It’s most definitely not the type of flying you want to do. Watch as a woman crossing the road stops in the middle — maybe because she received a text or call, says the interviewed police officer — and winds up going head over heels when a sedan plows right through her. (The sound effects are the newscast’s.)
In the longer version of this video, embedded after the jump for those in China, the segment makes a seamless transition to another clip of a pedestrian on her phone getting clipped by a car. You might remember that we featured the clip way back when for an episode of Traffic Light.
We do want to point out, finally, that as (possibly) graphic and (probably) hilarious the above clip is (don’t worry, she suffered some broken bones but will live), it doesn’t really compare to this piece of work as part of COW, a British-produced 30-minute drama about a girl who kills four people due to texting while driving. You’ll just have to take my word for it if you don’t like watching explicit depictions of people dying in slow motion. (Youku embed after the jump.)
Trailer from COW:
Rules of the road in China:
(1) Don’t get into an accident. So: move steadily and smoothly on a constant vector. No sudden stops or changes in direction or speed.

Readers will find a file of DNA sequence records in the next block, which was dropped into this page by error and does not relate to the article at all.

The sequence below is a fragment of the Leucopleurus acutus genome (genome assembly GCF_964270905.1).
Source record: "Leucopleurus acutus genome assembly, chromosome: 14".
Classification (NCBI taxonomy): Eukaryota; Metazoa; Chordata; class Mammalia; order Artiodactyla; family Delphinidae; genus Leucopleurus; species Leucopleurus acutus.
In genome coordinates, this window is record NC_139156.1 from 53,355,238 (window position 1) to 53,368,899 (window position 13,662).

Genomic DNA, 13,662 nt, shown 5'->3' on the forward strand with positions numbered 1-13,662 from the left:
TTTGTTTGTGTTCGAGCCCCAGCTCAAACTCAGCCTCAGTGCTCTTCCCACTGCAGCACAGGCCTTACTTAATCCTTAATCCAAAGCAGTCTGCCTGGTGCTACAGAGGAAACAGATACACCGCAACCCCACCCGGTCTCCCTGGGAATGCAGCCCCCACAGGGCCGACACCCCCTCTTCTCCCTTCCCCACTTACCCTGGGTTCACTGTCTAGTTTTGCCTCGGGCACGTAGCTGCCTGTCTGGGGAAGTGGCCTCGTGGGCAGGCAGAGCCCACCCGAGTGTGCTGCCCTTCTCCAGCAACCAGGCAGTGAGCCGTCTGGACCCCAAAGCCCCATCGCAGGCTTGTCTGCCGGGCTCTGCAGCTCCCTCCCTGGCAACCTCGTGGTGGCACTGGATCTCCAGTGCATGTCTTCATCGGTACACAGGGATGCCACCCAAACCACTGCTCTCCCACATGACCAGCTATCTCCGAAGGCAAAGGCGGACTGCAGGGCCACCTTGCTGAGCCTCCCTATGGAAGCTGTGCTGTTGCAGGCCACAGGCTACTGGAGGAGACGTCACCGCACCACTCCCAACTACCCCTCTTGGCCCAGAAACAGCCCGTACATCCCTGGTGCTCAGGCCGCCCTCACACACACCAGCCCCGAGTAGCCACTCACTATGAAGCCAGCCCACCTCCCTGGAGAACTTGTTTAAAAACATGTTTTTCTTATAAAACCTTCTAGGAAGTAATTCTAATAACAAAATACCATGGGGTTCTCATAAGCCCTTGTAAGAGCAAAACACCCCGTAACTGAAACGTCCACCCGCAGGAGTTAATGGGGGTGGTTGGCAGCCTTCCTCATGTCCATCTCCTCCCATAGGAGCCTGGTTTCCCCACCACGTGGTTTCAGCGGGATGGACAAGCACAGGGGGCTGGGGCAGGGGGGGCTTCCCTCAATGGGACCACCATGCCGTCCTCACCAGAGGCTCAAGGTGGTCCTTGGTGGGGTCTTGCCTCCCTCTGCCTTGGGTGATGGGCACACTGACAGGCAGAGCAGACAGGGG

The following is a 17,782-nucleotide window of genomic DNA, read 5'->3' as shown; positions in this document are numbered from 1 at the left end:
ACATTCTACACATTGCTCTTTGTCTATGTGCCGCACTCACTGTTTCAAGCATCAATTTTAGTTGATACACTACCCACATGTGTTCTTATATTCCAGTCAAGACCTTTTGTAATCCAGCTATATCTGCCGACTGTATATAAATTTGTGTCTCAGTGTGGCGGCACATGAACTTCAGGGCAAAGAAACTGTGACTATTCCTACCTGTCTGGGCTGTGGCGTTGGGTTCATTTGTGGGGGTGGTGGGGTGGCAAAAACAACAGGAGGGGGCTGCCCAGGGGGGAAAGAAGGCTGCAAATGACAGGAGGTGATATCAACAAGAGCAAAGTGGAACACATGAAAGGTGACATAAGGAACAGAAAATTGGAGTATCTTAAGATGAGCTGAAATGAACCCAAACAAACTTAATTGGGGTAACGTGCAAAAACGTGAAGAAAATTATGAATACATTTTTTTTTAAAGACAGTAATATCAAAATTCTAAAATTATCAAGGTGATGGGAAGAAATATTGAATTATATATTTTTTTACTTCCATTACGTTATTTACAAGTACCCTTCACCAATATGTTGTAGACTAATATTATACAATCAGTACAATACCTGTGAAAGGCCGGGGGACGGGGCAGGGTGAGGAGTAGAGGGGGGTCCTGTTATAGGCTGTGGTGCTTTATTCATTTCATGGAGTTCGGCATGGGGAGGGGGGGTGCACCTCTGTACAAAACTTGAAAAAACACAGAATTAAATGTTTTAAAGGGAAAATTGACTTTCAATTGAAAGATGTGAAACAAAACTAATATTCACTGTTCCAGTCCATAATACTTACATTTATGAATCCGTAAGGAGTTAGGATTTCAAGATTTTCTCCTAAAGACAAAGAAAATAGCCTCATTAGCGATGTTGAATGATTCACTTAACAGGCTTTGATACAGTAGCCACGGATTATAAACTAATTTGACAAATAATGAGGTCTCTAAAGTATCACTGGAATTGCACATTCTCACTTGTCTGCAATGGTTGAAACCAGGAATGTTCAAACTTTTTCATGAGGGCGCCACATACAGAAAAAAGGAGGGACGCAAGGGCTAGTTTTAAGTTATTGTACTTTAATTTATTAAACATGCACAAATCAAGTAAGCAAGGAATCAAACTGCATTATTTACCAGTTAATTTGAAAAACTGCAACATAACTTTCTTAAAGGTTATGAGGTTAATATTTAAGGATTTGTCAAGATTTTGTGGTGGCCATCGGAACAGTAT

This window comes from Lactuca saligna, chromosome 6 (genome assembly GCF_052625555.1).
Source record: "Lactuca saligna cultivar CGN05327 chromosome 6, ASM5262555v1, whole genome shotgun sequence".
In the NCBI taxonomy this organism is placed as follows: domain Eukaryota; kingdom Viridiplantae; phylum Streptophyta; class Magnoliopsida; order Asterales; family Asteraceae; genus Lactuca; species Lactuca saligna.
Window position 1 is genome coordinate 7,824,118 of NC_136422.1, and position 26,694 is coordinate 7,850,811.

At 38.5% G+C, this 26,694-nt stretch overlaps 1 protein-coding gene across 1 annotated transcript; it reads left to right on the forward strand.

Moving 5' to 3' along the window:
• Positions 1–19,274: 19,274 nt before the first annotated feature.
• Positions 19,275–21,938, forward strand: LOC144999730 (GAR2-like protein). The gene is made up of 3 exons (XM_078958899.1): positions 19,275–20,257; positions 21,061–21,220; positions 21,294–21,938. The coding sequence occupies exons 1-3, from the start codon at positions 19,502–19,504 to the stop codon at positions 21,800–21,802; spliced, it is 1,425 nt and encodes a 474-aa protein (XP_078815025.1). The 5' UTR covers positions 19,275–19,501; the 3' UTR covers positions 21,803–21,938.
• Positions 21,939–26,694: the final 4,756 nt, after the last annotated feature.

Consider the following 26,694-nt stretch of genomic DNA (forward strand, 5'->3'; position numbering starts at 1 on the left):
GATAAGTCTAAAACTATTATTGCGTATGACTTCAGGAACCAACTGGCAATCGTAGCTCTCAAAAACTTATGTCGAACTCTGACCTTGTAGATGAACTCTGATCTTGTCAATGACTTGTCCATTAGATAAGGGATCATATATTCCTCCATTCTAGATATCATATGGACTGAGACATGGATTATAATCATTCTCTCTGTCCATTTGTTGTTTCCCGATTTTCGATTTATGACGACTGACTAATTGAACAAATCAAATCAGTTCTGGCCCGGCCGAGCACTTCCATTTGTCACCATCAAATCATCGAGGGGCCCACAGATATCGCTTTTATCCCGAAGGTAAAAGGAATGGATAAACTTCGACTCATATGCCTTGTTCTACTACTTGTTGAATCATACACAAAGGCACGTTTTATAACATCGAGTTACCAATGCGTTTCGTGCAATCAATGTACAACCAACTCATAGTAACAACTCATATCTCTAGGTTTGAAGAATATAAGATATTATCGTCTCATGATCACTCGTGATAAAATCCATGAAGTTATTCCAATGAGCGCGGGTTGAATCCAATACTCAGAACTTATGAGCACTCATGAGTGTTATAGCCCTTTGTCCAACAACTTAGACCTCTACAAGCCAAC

If you are visible, drivers and cyclists will do their level best to avoid hitting you. (unless they are drunk, or driving a black Audi with tinted windows – in which case, get the hell out of the way or die)
(2) The fast avoid the slow. Just like the rules on any ski slope. Don’t get all bound up in your lines and lanes and turn signals – those are decorative.
(3) Keep your brakes in good condition, but do not use them suddenly unless you REALLY have to. (See rule one about vector and speed changes)
I once saw a guy – Chinese of course – walk across a roundabout under an overpass during rush hour.
Two lanes of cars, and about three layers deep of bicycles on the inside, and one lane of bicycles (going the opposite way) on the outside of the roundabout….
And this guy is walking across traffic, not even looking at the cars or bikes coming at him, and shouting into his cell phone. People are honking and ringing their bike bells, shouting at him, and generally peeved at his behavior, but everyone missed him.
They all, everyone, did their best to avoid him.
He crosses the low island in the middle, still shouting into the phone and crosses the opposite stream of traffic, three lanes of bikes, two lanes of cars, and the wrong-way bike traffic.
All without even glancing at the traffic.
He was moving steadily, seemingly unstoppably, on a clear path, was visible to everyone, and didn’t hesitate at all.
Walking and suddenly stopping will get you killed.
Also: new drivers tend to practice on the weekends – so I’d be a bit more cautious then.